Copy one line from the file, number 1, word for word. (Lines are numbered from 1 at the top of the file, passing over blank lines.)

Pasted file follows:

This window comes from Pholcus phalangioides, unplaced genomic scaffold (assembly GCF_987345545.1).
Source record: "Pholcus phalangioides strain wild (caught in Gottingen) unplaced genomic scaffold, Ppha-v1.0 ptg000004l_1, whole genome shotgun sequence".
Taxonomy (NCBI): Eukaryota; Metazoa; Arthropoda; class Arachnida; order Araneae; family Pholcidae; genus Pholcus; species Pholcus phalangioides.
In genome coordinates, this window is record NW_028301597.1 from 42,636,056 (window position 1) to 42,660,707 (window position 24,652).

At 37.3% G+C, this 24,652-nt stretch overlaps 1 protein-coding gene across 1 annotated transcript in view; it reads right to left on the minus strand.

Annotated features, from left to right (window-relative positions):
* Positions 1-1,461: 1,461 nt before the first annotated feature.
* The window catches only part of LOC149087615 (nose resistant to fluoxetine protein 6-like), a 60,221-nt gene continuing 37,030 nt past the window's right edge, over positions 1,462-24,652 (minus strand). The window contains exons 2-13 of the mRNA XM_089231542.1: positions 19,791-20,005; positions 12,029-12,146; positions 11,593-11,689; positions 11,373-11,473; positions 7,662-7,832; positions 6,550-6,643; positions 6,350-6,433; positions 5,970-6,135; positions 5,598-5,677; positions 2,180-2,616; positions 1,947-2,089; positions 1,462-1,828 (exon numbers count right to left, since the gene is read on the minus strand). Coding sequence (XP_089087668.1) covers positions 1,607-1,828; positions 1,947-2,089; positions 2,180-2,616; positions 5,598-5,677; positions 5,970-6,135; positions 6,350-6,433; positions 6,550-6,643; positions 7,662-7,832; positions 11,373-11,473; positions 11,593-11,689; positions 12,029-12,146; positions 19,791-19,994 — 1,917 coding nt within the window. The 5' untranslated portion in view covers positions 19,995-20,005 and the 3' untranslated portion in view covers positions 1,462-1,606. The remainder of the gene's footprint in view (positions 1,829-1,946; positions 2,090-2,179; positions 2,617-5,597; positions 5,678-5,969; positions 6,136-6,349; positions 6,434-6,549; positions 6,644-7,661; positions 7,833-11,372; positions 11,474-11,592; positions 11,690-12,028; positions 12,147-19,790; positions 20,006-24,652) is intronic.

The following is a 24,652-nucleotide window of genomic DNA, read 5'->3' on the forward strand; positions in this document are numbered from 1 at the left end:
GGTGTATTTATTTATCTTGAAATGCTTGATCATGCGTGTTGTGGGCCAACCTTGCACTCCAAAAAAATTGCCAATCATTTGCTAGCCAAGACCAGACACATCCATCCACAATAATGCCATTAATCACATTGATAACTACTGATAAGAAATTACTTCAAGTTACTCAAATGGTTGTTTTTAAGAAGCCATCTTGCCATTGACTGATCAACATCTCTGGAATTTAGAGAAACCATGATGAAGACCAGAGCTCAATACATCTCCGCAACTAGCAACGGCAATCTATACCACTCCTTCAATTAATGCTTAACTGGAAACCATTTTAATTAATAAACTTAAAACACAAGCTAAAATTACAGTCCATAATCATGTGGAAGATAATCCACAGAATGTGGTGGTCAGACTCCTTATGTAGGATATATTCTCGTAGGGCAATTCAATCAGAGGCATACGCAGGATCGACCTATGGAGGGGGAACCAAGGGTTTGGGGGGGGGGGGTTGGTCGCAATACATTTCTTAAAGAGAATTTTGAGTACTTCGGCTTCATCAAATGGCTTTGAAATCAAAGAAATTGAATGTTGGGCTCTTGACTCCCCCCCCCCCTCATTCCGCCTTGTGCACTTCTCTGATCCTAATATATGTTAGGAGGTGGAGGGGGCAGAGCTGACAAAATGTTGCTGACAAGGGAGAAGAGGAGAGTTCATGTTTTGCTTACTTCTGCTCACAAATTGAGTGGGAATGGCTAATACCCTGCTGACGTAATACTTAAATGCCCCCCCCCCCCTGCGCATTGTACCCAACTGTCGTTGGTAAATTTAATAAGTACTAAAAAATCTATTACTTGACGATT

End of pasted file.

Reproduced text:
This window comes from Pholcus phalangioides, unplaced genomic scaffold (assembly GCF_987345545.1).